Officially Kawasaki started involvement in motorcycle manufacturing by a 148 CC, 4 hp, air cooled, OVH engine KE-1, meaning Kawasaki Engine nr 1. The of the engine started in 1949 but the was ready first in 1952, The was sold to other manufacturers and also used by Kawasakis own Meihatsu. Below you can see the engine.


In 1955 then introduced what is to be their first two-…

I am not sure from where it is but it looks very much Zundapp, JLO, Sachs, DKW or other traditional two-stroker at time.



The same year the Meihatsu 125 was with the KB-5 engine. The year the Meihatsu 12 Deluxe was and it was the first time the name was shown on the engine’s side The bike was further developed and the new Kawasaki factory, only to motorcycles opened in 1960 the was called Kawasaki 125 New Ace and looked this:


KAWASAKI 125 NEW looked very much the as Honda Benly but was a 2-stroker.

In the year, 1960, they tu use the Meihatsu Brand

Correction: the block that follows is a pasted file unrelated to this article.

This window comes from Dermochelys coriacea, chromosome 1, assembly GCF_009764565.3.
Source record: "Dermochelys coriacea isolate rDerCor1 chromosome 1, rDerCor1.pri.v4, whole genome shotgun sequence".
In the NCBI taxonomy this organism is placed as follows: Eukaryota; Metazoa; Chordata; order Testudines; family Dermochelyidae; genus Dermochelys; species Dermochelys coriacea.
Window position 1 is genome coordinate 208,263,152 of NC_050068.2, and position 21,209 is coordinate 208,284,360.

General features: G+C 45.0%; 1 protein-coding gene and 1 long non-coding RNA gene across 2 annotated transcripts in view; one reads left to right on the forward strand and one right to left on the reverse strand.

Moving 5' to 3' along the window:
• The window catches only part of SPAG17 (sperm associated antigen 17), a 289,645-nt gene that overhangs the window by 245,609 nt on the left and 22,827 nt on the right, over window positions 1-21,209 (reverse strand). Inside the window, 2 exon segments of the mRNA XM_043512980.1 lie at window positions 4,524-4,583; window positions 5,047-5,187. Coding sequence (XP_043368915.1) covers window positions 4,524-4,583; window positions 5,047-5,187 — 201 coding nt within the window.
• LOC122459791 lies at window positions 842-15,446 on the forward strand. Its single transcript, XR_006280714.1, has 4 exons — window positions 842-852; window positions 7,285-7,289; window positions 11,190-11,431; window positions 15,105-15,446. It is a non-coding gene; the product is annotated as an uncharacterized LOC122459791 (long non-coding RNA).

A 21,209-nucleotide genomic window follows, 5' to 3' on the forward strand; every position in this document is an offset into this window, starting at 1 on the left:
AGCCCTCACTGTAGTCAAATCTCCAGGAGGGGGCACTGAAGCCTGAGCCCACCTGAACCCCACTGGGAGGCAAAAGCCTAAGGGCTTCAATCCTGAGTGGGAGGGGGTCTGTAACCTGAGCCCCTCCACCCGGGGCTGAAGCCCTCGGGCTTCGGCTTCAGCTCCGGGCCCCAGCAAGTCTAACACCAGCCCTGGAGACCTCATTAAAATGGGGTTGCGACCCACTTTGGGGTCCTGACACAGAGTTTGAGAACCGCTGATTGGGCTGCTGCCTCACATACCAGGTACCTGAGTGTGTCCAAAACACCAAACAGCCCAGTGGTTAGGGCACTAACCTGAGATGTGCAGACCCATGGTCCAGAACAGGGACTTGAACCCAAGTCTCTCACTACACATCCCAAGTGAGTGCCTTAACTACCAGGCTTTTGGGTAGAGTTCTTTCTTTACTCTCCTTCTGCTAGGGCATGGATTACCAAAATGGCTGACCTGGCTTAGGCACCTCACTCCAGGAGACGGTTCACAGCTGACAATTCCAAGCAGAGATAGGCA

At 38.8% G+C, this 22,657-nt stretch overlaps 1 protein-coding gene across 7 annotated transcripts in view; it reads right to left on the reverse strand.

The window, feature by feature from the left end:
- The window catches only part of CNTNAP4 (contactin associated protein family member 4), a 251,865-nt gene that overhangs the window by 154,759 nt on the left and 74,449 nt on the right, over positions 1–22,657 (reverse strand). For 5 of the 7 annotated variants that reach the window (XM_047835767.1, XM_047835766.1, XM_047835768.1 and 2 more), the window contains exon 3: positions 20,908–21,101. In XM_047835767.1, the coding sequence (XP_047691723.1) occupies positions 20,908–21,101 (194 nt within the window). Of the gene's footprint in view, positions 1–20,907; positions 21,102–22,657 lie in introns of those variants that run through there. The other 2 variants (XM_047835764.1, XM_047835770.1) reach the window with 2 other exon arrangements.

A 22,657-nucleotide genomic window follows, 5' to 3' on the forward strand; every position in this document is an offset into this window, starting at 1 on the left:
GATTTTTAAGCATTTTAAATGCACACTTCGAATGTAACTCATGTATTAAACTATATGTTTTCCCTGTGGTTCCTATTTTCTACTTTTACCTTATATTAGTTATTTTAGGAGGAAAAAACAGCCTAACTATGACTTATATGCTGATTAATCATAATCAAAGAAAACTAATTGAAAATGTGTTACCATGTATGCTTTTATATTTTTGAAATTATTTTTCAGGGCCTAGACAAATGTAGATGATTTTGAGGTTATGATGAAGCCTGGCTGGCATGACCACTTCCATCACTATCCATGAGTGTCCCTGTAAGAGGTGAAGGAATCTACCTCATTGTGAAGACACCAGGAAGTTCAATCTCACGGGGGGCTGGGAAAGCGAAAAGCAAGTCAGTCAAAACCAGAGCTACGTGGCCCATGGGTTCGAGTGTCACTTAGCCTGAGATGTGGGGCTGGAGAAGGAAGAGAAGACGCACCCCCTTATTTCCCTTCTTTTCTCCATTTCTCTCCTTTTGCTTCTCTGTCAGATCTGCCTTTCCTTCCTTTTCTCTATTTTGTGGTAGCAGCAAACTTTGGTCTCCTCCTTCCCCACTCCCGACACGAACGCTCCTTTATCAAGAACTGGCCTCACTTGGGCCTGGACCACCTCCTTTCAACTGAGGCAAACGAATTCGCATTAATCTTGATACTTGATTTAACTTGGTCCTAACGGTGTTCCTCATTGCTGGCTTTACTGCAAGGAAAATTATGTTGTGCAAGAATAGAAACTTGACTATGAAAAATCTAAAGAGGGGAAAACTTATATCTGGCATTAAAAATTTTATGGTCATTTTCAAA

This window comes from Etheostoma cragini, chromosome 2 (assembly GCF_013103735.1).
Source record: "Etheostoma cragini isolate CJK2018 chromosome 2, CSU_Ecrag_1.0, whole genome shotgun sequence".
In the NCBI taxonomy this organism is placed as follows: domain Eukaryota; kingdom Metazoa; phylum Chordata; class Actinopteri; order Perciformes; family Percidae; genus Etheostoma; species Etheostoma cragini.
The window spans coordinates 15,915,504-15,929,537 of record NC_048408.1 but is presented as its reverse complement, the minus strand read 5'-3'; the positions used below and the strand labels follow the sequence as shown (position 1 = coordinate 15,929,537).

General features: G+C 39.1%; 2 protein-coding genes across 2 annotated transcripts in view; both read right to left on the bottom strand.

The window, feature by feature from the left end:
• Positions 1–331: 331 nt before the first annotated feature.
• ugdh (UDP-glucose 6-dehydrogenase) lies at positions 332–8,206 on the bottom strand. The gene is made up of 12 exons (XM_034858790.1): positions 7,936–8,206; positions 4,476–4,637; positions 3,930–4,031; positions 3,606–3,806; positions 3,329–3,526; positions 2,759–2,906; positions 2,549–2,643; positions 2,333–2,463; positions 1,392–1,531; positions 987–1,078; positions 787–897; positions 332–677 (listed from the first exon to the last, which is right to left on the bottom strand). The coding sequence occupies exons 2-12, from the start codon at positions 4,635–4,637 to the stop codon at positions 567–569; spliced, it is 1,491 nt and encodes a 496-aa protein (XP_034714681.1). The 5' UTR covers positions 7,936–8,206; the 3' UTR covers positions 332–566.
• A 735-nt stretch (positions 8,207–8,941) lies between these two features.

Due to the new factory had the possibility to use new modern production and using new modern materials. In the 125 model was called 125B8 and it very much as the Kawasaki still in production and still for here in Thailand just a few ago. Here you have the



But it seems as if also brought something into the merger.

The RSY manufactured by Kogyo Ltd has an engine 200cc was manufactured by Kawasaki Aircraft. The was possibly manufactured as 200cc and 250 cc, it is an bored KE-1, and sold to other factories also for ex. IMC and Rocket.

I haven’t been to find any info about two companies and there is not so much Amano Kogyo either. Pls on the picture below the visual with modern Kawasaki and Kawasaki 650 W.



Probably the Kogyo intended to export the because it was a very solid and expensive to make. Maybe the Mercedes Benz logo was to give the export market an of quality….



Kawasaki Kogo, Ltd.

This appears under different Sometimes it is called Kawasaki Kogo, sometimes it is just Kogo or Meihatsu Kogo, just Meihatsu and sometimes it is to as Meihatsu Age. Probably it is the company.

Maybe it was an independent to which Kawasaki delivered and later the company was taken by Kawasaki and was included in the merger.